A one-week food system dynamics training is currently taking place in Port Vila, organized by the University of South Pacific at the Emalus Campus in Port Vila.

Participants come from around the provinces of Vanuatu and Solomon Islands.

The overall aim is to help participants gain a better understanding of food system challenges, and identify opportunities for bringing about systemic change to enhance food system outcomes for food security, health, environment, livelihoods and enterprise.

The course is delivered by staff from the United Kingdom’s “Innovative Food Systems Training and Learning” (IFSTAL) and University of Queensland School of Agriculture and Food Sciences programmes, in association with local researchers.

It involves presentations and discussions on food systems and systems theory; group work to address real-world challenges; meeting and networking with fellow students and food sector early career professionals; and visits to a range of local food system activities.

The training was opened on Monday this week by the Director General of the Ministry of Agriculture, Livestock, Forestry, Fisheries, and Biosecurity, Moses Amos.

Mr Amos told participants that the agriculture sector of Vanuatu contributes 100 percent to food security for the country.

“Its contribution to GDP fluctuates between 22 and 27 percent.

“About 80% of the sector’s contribution comes from crops and 10% from livestock and you get smaller amounts from fisheries and forestry.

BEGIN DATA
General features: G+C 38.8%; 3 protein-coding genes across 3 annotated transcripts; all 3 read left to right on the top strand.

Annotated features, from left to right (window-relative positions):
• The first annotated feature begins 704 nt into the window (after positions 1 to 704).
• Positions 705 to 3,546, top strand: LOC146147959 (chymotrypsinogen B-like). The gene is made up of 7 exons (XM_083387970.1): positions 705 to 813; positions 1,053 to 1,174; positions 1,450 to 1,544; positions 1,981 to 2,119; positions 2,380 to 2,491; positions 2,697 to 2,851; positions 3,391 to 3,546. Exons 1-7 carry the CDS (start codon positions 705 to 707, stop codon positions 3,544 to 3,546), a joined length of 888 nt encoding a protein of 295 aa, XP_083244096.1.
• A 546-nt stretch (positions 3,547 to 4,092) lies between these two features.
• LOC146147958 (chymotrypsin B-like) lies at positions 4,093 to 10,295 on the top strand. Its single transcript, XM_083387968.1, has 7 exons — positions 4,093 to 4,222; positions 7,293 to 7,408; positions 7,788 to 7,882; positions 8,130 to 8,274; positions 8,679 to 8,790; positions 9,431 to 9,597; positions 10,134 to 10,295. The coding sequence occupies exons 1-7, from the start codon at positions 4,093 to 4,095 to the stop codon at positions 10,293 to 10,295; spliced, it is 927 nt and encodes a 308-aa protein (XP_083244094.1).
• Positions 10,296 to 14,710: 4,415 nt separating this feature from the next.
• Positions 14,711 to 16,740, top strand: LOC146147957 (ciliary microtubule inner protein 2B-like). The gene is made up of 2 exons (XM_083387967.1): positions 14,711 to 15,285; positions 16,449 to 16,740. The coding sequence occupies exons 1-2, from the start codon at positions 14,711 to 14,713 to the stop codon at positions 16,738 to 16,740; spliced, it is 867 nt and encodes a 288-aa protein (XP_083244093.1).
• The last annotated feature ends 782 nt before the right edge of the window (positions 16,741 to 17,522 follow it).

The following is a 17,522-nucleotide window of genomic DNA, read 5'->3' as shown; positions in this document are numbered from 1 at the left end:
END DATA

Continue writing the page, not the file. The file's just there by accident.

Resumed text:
“The agriculture sector in Vanuatu is generally comprised of four key sub-sectors.

“The first one being subsistence farming and this makes up 75% of all the agriculture in Vanuatu and it is based on some stable food crops, which includes taro, yam, cassava and sweet potato.

“And this includes a bit of livestock, fishing and forestry activities.

“The second sub-sector is small scale semi-subsistence farming which concentrates around urban areas,” DG Amos said, mentioning areas of Teouma and Rangorango where farmers sell their perishable products such as fruits and vegetables at the Port Vila market.

The third is the exporting of cash crops such as cocoa, coconut, kava, pepper, vanilla.

The last sub-sector is commercial livestock production for beef industry.

“While subsistence agriculture is the foundation for livelihoods for 80% of ni-Vanuatu living in rural areas, cash crops such as kava, cocoa, coconut and coffee also play an important and significant role through their contribution to Vanuatu export and the economy,” Mr Amos said.

He said through innovation from the Vanuatu and Research and Training Centre, there are 32 varieties of breadfruits in Vanuatu, 74 local varieties and 32 hybrids of cassava, 111 local varieties and 64 hybrids of yams, 42 local varieties and 134 hybrid varieties of sweet potato (kumala), 163 varieties of taro, 23 varieties and 50 hybrids of island.

The Director General says because only 2% of farmers in Vanuatu use fertilizers, the government is looking at promoting Vanuatu as an organic country.

But despite the vast area of land to grow healthy food, Vanuatu struggles to feed its population with nutritious food as many still depend on imported foods such as rice, flour, sugar, chicken wings, tinned meat, Mr Amos

said.

He says there are challenges such as climate change, which needs crops and animals that are resilient to climate change effects.

The DG says to address these issues, the approach must be inclusive, which involves all stakeholders and consumers to address food systems and food security.

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